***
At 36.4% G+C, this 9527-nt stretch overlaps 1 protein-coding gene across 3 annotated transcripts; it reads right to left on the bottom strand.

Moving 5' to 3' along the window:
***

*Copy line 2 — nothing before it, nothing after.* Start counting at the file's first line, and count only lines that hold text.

Moving 5' to 3' along the window: